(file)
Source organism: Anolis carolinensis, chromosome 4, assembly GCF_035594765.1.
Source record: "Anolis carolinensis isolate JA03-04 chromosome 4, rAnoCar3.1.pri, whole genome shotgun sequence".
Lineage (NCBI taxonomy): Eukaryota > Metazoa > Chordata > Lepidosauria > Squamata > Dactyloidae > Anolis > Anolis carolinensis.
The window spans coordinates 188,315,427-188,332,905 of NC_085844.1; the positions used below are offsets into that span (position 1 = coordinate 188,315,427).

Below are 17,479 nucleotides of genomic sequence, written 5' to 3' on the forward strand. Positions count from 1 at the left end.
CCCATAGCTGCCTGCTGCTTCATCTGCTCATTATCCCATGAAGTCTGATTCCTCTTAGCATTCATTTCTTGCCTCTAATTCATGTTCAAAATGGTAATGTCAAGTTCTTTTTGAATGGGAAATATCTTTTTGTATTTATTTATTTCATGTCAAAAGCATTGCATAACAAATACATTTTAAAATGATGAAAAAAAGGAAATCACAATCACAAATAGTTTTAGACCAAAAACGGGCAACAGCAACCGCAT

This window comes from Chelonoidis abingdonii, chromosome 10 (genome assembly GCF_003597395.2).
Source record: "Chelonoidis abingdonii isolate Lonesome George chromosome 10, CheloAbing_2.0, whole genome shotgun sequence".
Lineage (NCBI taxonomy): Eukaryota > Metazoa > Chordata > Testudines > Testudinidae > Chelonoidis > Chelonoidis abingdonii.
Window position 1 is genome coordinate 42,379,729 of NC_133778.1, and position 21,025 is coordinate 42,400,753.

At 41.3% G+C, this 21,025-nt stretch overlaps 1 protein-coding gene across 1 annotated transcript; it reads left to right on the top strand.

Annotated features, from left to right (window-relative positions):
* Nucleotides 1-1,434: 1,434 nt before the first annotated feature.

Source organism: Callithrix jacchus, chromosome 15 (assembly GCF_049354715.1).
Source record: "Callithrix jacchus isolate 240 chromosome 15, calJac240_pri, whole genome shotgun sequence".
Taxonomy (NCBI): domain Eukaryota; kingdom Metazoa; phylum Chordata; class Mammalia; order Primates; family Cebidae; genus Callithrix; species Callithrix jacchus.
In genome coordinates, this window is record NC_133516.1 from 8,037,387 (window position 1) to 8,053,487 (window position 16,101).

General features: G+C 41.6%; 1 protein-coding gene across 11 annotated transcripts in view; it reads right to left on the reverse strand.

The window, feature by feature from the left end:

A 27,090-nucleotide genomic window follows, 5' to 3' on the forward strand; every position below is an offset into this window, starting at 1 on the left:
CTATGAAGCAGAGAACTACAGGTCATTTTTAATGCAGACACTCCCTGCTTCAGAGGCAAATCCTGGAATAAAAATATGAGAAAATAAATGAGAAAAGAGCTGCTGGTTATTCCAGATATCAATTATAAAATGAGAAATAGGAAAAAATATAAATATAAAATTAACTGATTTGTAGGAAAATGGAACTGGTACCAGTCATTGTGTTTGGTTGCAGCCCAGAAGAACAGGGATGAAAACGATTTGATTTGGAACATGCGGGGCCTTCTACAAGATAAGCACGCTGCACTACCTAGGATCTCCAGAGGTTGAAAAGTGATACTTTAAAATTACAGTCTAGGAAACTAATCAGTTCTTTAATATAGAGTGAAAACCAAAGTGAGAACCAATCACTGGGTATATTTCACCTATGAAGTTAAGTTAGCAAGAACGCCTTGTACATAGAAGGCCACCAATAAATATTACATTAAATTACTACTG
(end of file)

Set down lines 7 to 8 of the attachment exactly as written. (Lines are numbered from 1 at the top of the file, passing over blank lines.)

This window comes from Chelonoidis abingdonii, chromosome 10 (genome assembly GCF_003597395.2).
Source record: "Chelonoidis abingdonii isolate Lonesome George chromosome 10, CheloAbing_2.0, whole genome shotgun sequence".